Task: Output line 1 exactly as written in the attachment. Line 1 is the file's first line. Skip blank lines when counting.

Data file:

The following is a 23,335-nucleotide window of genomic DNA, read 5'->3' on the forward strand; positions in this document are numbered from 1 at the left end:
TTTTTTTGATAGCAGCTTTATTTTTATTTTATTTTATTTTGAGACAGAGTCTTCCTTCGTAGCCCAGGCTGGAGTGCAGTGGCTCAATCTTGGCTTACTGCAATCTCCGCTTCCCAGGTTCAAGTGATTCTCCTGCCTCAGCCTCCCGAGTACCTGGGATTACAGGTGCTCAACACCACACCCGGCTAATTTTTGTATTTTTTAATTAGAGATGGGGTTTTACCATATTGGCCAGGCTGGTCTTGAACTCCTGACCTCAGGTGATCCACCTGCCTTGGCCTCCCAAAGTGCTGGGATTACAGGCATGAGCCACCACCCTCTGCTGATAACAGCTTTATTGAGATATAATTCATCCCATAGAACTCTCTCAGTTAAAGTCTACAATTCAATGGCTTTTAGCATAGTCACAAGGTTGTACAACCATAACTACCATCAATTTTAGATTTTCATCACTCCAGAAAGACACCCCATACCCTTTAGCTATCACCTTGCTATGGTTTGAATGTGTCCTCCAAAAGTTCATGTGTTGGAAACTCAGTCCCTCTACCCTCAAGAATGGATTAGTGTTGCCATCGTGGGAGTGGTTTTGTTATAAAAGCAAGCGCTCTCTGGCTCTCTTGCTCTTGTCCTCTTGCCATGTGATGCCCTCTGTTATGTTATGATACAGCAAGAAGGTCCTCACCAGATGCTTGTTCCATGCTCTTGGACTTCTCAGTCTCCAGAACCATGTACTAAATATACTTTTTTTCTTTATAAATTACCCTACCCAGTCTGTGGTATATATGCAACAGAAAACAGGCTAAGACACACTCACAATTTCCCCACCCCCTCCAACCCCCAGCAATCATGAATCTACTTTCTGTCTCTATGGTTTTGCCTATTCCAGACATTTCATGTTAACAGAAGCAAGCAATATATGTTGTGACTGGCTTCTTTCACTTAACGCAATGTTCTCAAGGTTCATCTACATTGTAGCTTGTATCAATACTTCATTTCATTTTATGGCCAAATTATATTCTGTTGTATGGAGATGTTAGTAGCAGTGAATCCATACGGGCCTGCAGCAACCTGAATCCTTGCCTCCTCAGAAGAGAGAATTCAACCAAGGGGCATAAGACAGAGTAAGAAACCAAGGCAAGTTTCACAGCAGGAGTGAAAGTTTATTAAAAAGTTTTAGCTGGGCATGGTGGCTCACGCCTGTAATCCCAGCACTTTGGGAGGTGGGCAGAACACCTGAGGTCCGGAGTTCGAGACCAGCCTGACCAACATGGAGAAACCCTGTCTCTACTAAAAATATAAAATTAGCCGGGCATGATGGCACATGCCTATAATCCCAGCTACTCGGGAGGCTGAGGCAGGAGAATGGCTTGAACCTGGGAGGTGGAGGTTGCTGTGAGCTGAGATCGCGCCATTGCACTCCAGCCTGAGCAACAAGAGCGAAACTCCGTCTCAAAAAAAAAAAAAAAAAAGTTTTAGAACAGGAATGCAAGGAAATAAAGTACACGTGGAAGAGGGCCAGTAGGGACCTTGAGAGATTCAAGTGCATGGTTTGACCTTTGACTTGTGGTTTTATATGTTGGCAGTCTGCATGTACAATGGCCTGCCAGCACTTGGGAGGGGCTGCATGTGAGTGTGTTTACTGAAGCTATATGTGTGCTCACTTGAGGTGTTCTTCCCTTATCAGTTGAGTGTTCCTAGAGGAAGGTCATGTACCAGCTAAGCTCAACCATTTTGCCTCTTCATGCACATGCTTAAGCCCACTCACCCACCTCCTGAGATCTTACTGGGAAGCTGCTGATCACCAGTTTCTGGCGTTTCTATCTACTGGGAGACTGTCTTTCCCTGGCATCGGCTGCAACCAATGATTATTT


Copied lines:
The following is a 23,335-nucleotide window of genomic DNA, read 5'->3' on the forward strand; positions in this document are numbered from 1 at the left end: